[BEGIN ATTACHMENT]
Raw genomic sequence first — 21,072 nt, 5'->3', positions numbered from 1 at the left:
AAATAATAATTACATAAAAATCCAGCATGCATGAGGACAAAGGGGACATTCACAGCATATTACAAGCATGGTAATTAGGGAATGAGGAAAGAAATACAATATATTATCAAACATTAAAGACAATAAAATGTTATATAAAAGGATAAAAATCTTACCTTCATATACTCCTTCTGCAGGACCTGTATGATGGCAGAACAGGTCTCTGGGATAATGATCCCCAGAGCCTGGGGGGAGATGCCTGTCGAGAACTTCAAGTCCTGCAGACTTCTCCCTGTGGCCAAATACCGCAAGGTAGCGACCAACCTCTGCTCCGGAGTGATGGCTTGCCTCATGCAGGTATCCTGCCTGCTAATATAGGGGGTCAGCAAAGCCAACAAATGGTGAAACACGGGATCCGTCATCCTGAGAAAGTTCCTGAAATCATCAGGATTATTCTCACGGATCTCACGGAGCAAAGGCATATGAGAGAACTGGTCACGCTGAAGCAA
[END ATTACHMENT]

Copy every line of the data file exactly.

Raw genomic sequence first — 21,072 nt, 5'->3', positions numbered from 1 at the left:
AAATAATAATTACATAAAAATCCAGCATGCATGAGGACAAAGGGGACATTCACAGCATATTACAAGCATGGTAATTAGGGAATGAGGAAAGAAATACAATATATTATCAAACATTAAAGACAATAAAATGTTATATAAAAGGATAAAAATCTTACCTTCATATACTCCTTCTGCAGGACCTGTATGATGGCAGAACAGGTCTCTGGGATAATGATCCCCAGAGCCTGGGGGGAGATGCCTGTCGAGAACTTCAAGTCCTGCAGACTTCTCCCTGTGGCCAAATACCGCAAGGTAGCGACCAACCTCTGCTCCGGAGTGATGGCTTGCCTCATGCAGGTATCCTGCCTGCTAATATAGGGGGTCAGCAAAGCCAACAAATGGTGAAACACGGGATCCGTCATCCTGAGAAAGTTCCTGAAATCATCAGGATTATTCTCACGGATCTCACGGAGCAAAGGCATATGAGAGAACTGGTCACGCTGAAGCAA